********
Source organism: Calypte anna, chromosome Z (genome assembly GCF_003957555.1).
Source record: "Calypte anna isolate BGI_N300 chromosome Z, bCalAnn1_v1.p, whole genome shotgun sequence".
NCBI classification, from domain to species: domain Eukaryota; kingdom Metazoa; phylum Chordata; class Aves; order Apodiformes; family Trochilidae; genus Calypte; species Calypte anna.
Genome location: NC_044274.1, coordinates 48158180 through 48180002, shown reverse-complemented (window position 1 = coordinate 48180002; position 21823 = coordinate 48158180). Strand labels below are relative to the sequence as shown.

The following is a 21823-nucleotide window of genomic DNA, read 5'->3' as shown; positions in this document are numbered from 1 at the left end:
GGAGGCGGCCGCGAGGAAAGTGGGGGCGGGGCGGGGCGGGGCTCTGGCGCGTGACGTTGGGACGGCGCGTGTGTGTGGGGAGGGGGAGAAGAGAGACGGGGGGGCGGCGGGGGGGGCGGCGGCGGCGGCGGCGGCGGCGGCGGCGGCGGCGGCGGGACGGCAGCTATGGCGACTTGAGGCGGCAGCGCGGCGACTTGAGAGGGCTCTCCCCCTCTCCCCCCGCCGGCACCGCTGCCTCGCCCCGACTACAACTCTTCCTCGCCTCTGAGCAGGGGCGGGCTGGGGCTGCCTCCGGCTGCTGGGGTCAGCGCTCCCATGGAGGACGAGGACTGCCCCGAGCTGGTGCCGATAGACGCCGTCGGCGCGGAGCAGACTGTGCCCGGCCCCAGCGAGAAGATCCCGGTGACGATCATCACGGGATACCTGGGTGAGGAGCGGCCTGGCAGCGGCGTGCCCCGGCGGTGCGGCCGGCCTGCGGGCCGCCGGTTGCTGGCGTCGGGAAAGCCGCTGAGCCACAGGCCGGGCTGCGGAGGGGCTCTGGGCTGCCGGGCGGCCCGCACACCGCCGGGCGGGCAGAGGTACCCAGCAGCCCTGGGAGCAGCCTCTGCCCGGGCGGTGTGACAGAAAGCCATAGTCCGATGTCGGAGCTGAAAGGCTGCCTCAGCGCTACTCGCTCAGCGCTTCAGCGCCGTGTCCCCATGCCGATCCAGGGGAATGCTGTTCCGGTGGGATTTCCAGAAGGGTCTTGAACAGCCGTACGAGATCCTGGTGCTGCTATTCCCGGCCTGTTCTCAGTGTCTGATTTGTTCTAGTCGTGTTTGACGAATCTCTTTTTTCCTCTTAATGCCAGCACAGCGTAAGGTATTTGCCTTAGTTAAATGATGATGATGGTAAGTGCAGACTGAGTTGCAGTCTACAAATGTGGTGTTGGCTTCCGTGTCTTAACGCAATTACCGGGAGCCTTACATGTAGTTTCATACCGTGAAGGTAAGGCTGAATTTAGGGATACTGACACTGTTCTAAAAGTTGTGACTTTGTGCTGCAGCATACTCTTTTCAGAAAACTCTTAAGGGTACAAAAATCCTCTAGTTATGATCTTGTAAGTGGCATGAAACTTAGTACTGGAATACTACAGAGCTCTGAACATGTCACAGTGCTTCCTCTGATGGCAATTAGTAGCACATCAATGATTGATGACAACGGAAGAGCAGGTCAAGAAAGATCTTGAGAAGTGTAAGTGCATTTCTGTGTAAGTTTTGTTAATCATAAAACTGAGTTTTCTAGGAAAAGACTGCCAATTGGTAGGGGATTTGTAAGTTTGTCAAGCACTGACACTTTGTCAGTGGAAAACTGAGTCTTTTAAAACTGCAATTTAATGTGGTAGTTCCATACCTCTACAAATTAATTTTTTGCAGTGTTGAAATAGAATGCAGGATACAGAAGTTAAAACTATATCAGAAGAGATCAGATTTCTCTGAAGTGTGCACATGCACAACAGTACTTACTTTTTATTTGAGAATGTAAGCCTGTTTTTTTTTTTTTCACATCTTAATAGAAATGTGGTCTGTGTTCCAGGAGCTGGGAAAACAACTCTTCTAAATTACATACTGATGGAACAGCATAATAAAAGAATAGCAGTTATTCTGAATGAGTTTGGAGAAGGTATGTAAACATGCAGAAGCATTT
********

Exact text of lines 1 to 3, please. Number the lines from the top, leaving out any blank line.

Source organism: Calypte anna, chromosome Z (genome assembly GCF_003957555.1).
Source record: "Calypte anna isolate BGI_N300 chromosome Z, bCalAnn1_v1.p, whole genome shotgun sequence".
NCBI classification, from domain to species: domain Eukaryota; kingdom Metazoa; phylum Chordata; class Aves; order Apodiformes; family Trochilidae; genus Calypte; species Calypte anna.